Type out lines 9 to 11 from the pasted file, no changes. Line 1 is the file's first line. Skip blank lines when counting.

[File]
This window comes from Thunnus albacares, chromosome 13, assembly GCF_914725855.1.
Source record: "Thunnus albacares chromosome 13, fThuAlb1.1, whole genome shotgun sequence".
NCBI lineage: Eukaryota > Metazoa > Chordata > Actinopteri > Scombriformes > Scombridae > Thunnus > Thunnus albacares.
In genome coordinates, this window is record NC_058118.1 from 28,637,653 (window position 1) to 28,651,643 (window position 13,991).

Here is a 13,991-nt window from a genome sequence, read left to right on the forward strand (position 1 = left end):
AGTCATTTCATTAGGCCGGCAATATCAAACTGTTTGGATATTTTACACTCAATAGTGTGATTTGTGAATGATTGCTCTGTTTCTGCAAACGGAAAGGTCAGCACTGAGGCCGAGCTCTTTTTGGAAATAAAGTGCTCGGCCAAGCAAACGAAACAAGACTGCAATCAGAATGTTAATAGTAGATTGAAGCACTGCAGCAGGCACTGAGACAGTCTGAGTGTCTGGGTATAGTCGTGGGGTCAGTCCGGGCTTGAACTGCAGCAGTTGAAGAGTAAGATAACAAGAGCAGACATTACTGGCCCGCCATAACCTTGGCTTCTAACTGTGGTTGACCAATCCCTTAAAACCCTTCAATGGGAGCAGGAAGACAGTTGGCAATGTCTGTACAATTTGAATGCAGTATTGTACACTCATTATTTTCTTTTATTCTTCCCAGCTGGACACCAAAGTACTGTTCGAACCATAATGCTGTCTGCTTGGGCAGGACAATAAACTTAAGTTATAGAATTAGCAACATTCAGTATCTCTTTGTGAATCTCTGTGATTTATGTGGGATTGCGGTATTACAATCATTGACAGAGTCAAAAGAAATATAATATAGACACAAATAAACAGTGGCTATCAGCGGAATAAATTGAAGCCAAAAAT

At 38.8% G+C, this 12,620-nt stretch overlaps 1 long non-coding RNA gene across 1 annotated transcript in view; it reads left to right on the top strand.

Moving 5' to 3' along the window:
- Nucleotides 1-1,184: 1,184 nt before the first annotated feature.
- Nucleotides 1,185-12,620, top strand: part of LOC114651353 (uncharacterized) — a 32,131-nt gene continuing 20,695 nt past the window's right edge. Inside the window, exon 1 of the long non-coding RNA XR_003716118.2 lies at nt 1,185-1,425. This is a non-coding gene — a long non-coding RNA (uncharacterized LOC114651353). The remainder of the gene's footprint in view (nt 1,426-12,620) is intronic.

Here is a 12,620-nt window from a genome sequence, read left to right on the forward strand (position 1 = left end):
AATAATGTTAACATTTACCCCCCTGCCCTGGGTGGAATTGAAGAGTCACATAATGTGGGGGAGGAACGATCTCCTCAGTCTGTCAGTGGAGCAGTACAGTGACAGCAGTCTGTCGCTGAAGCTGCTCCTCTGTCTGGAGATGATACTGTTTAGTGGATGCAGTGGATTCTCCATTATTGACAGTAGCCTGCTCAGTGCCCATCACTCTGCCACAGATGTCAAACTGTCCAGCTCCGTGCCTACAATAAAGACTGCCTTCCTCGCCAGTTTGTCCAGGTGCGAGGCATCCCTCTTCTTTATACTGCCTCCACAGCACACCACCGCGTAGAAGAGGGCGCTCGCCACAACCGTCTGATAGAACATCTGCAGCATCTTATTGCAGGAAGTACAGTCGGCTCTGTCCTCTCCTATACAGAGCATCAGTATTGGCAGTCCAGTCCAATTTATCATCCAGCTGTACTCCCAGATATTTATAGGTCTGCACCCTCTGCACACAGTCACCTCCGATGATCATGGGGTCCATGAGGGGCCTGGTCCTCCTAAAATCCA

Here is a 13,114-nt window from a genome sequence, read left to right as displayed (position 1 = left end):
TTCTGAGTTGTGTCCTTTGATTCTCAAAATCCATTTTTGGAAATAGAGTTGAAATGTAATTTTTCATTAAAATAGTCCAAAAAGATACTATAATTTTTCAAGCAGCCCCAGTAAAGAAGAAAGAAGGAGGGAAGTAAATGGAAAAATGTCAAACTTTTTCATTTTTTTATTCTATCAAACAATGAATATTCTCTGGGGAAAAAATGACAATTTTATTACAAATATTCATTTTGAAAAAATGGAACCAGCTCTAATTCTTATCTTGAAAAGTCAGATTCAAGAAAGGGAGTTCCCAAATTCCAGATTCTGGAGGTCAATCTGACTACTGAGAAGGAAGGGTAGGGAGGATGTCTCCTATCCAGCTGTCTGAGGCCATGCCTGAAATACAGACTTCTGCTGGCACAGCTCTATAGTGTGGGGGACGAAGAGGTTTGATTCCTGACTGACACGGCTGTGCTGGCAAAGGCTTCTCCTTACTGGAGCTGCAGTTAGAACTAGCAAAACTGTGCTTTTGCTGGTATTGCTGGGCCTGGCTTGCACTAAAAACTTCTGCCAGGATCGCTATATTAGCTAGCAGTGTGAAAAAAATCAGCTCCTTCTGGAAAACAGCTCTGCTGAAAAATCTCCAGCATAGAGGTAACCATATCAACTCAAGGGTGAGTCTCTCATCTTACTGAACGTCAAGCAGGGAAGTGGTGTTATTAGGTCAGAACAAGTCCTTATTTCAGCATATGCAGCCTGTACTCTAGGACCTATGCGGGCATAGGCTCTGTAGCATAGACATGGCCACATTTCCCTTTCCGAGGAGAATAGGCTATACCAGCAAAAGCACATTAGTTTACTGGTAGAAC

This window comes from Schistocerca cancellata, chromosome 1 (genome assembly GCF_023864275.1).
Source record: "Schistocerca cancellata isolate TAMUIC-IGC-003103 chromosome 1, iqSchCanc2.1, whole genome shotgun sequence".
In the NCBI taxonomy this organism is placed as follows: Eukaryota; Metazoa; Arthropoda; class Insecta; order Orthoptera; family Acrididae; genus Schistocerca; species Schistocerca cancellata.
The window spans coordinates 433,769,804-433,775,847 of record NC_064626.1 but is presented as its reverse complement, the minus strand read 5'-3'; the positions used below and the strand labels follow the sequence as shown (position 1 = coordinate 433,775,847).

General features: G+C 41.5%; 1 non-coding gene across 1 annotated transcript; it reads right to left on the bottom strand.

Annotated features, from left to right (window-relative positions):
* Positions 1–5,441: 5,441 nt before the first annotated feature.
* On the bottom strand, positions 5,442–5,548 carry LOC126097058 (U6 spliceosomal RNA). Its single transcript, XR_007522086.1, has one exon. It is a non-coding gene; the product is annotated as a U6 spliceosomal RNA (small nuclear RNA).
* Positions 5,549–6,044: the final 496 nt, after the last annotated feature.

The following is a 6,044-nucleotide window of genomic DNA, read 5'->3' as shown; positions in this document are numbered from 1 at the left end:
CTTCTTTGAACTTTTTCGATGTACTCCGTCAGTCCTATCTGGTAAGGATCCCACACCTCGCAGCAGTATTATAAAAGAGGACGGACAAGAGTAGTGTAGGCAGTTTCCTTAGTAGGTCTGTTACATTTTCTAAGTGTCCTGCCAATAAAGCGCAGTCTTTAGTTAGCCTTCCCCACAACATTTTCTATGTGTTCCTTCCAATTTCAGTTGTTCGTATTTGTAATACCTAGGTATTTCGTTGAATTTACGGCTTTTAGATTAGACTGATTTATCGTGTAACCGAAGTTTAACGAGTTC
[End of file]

- Nucleotides 1-1,184: 1,184 nt before the first annotated feature.
- Nucleotides 1,185-12,620, top strand: part of LOC114651353 (uncharacterized) — a 32,131-nt gene continuing 20,695 nt past the window's right edge. Inside the window, exon 1 of the long non-coding RNA XR_003716118.2 lies at nt 1,185-1,425. This is a non-coding gene — a long non-coding RNA (uncharacterized LOC114651353). The remainder of the gene's footprint in view (nt 1,426-12,620) is intronic.

Here is a 12,620-nt window from a genome sequence, read left to right on the forward strand (position 1 = left end):